CHURNING. The improvement in the man ufacture of butter within the last few years, has led to the invention of a great many modifica tions of the barrel-churn, where it is to be pro pelled hy power. Dairymen each have their preferences, but as a rule, the revolving princi ple is found in the churns used in large dairies. The barrel churn, bulging only enough to make the hoops drive well, is a good form. It should have a journal or bearing at each head, and stationary short arms inside to cause due agita tion of the cream, as the churn is being turned. There is an opening for pouring in cream, and taking out butter, capable of being firmly screwed in place, and near it a hole filled with a plug, for testing the state of the cream and drawing off the buttermilk. The temperature of the cream should not be less than 58°, nor more than 62°, when put in the churn, depending upon the heat of the weather, since sometimes it gathers heat faster than at other times. The churning should last from thirty to sixty minutes, about forty minute's churning being an average time for churning cream, to properly separate the butter. At one of the most extensive butter fac tories in the East, where the churning is done by steain, the following is the plan: The churns are barrel-formed, with a bottom head eighteen inches in diameter, inside measure, and thirty inches high, holding one and a quarter barrels each. The dashes or floats are unusually large. They cover three-quarters of the area of a hori zontal section of the churn. Two forms are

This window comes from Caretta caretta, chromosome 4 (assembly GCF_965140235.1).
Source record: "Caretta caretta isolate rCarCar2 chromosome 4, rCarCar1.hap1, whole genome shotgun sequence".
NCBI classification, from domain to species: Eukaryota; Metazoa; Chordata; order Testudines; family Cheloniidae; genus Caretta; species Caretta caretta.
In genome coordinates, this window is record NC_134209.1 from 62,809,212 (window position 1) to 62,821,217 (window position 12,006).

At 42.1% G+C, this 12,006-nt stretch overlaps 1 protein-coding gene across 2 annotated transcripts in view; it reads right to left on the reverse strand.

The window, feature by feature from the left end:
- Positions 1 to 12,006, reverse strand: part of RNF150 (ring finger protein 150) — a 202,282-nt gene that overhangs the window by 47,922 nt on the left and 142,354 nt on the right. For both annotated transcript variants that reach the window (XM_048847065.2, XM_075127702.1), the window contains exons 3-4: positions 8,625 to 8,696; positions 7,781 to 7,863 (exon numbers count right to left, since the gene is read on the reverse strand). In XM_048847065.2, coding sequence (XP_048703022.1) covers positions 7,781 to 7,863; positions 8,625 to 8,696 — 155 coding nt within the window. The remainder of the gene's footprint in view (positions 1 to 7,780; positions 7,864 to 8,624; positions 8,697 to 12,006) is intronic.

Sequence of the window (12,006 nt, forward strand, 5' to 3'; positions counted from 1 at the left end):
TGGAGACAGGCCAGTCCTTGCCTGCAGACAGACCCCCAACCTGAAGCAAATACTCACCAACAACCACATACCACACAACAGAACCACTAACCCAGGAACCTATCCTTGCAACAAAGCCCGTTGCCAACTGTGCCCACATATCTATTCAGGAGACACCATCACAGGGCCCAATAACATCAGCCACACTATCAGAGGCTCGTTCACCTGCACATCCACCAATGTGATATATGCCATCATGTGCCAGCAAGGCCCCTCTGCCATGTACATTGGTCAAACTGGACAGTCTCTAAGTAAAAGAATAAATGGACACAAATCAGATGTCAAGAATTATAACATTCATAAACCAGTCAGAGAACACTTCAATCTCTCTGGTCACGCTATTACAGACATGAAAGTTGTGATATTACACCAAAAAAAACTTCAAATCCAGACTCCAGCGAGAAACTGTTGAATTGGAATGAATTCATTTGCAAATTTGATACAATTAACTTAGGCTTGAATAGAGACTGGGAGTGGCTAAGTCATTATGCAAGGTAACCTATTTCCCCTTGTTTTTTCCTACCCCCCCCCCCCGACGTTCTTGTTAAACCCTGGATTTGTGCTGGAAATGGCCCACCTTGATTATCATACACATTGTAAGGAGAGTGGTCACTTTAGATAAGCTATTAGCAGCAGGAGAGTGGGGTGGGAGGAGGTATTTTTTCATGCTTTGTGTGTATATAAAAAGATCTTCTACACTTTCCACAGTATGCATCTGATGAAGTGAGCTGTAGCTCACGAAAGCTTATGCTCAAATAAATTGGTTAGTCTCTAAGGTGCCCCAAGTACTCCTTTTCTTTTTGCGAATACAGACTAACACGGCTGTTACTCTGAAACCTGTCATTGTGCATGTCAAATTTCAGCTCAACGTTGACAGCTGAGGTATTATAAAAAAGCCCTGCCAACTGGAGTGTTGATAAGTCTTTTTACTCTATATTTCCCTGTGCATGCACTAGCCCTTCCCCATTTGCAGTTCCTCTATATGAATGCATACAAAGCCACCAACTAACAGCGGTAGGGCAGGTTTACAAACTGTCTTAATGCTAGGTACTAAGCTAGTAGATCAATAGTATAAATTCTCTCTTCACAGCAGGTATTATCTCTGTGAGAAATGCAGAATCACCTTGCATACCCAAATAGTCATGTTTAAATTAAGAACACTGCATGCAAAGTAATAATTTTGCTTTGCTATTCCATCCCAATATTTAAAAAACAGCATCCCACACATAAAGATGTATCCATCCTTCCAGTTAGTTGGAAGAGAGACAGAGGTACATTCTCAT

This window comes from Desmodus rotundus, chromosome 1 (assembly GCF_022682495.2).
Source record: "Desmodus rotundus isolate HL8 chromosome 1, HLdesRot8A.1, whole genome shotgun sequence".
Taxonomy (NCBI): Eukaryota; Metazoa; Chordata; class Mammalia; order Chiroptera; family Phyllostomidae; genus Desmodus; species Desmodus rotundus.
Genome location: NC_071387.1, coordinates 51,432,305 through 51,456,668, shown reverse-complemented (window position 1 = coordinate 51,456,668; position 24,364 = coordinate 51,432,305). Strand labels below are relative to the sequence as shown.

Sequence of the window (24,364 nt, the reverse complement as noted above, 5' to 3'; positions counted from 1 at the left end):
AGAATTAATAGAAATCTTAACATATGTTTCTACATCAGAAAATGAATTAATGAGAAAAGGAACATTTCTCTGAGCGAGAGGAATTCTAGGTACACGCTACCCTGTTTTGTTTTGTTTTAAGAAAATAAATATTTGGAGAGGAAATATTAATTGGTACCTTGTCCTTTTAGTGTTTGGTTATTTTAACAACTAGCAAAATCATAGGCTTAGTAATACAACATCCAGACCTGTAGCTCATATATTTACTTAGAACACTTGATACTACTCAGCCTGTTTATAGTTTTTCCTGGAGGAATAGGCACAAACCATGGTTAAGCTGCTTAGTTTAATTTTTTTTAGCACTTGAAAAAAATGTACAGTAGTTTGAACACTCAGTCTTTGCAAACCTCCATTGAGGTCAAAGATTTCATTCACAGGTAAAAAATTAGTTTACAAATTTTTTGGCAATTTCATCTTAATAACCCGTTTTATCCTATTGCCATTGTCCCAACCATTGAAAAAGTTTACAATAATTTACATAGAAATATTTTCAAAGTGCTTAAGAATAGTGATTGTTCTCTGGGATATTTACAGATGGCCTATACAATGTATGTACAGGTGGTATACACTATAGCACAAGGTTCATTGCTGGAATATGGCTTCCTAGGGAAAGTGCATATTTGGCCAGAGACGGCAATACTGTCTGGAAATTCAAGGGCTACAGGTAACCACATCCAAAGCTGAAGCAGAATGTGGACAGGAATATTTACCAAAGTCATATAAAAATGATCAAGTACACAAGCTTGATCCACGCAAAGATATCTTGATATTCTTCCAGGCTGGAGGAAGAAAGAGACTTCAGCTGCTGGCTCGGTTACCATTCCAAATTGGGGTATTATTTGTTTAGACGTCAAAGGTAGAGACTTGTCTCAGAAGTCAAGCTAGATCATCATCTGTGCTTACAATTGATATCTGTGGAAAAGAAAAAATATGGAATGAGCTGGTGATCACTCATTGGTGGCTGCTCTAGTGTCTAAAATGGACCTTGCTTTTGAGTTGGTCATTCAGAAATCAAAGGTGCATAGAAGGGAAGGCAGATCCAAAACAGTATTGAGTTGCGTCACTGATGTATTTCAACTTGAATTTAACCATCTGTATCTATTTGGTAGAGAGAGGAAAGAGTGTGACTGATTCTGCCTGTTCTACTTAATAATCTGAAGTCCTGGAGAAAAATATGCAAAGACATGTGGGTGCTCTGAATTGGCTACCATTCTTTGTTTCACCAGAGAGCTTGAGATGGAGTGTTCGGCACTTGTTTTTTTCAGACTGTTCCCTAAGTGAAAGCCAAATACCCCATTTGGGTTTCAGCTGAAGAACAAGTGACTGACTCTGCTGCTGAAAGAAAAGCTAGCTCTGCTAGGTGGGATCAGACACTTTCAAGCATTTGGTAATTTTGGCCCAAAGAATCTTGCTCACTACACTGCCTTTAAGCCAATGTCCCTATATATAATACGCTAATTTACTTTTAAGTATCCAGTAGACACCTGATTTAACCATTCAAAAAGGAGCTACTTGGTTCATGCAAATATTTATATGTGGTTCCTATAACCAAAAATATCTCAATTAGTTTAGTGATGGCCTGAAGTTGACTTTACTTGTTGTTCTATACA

used. One of them, recently introduced, is made of two-inch ash plank, and is a solid circle six teen and a quarter inches in diameter, made concave on the under side. The hollowing out on the under side is done so that when the dash, after being raised above the cream. goes down, a cushion of air will strike the cream instead of the bard wood. By this means the least possible injury is done to the grain of the butter, The other style of dash is made in the usual way, with cross floats which are large enough to cover as much surface as the solid circle. The churn ing is done with a slow stroke, counted at thirty four to the minute, and at a temperature of 58° in summer and 60° in cool -weather, and requires from one to two hours to bring the butter, the cream being varied a little in temperature and quantity, so that the churns shall not all come off at once. When the butter begins to appear in granules, the pace is slackened down to half speed, or below, and cold water enough put in to increase the contents of the churn so much that the dash, in its upward stroke, will not rise quite out of the cream. In this way the dash is prevented from pressing the granules together, and they become hard without adhering, and the butter is gathered in a granular form, in lumps of the size of peas and grains of wheat, which the cold water added makes very hard.